EDITORIALS: New Hampshire's Concord Monitor Says "Abolish the Death Penalty"

Following the release of the report from the New Hampshire Commission to Study the Death Penalty, New Hampshire's Concord Monitor called for an end to capital punishment in the state. The Commission concluded a year of public hearings and careful study and chose by a 12-10 vote to recommend neither expanding nor abolishing the death penalty. However, the Monitor pointed out that the evidence presented to the commission was primarily in favor of repealing the death penalty. One of the many arguments against the death penalty considered by the Commission was its arbitrary nature. Outcomes of capital cases depend on the makeup of capital juries, the resources available to the defendant, and the potentially unequal skills of prosecutors and defense lawyers.  The editorial noted that former attorney general Phillip McLaughlin recalled a case in which he charged the wrong man with murder and another in which an investigator failed to share evidence that might have proved that someone else committed the crime. He voted to repeal the law.  The editorial concluded: "States are not infallible. A life wrongly taken by the state cannot be returned. But an innocent person serving life without parole can be freed. New Hampshire should join the states and the many nations that have progressed beyond capital punishment."  Read the full editorial below.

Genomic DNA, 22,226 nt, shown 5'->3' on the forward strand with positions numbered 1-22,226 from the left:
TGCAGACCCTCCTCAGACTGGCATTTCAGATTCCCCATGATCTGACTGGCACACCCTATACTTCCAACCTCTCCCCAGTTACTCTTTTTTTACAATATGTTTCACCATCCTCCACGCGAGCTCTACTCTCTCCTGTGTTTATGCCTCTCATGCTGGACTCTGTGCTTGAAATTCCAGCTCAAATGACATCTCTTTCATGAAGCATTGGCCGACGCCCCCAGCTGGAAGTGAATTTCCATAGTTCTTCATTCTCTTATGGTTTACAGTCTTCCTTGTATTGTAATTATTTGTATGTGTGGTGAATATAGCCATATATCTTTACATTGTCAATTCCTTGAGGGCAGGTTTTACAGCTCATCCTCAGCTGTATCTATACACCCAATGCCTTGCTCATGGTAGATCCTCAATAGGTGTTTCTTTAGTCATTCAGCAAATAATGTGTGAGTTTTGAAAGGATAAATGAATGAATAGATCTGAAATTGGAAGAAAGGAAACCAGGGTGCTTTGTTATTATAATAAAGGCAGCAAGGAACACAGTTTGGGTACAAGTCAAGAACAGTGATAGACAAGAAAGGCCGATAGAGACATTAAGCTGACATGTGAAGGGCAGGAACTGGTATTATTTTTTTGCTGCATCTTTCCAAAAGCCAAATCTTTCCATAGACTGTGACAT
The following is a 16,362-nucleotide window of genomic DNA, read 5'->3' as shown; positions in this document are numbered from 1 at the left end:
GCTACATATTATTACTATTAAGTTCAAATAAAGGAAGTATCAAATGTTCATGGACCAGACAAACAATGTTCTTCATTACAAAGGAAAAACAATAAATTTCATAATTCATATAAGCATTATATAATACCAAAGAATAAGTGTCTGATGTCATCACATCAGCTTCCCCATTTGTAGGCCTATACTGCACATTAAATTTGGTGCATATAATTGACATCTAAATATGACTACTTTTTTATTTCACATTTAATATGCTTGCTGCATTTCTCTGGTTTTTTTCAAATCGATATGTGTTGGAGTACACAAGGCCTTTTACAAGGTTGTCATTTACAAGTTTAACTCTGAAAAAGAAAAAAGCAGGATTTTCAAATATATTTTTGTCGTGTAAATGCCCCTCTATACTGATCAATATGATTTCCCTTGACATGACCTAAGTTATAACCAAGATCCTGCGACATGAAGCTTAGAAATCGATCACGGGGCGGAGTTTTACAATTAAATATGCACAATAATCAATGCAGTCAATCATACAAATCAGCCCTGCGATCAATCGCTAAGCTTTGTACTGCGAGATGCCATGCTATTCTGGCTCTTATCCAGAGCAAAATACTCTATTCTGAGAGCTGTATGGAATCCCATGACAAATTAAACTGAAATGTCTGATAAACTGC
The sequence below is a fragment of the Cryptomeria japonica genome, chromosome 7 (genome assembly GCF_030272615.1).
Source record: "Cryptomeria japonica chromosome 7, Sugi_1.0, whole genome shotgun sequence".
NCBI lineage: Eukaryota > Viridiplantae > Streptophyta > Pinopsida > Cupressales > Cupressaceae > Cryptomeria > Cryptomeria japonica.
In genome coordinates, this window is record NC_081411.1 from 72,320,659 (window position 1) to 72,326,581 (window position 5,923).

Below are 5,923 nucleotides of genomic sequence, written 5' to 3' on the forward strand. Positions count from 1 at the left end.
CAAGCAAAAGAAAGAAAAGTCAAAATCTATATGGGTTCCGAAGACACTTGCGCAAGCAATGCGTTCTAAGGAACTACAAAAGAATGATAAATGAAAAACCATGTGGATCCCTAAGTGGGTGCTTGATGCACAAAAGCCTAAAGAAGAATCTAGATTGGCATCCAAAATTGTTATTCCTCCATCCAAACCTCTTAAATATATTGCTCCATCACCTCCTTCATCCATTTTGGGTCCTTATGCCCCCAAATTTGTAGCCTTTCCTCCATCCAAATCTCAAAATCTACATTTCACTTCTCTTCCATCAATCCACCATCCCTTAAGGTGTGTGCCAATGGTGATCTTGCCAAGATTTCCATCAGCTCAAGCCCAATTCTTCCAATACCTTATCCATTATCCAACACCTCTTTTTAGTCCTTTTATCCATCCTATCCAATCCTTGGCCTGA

New Hampshire Study Commission Report on the Death Penalty

On Dec. 1, 2010, the New Hampshire Death Penalty Study Commission released its report to the governor.  The majority (12-10) report recommended neither the abolition nor the expansion of the death penalty.  The report did find that there is an added cost for the death penalty as compared to a life without parole sentence: "There is a significant difference in the cost of prosecution and incarceration of a first degree murder case where the penalty is life without parole as compared with the cost of a death penalty case from prosecution to execution. The Commission members believe that the greater cost associated with capital murder cases is essential to guarantee a vigorous defense, a thorough investigation and prosecution of the case, and careful adjudication of the case." Read the full report here.

New Hampshire Senate, Wyoming House Pass Bills to Ban Juvenile Death Penalty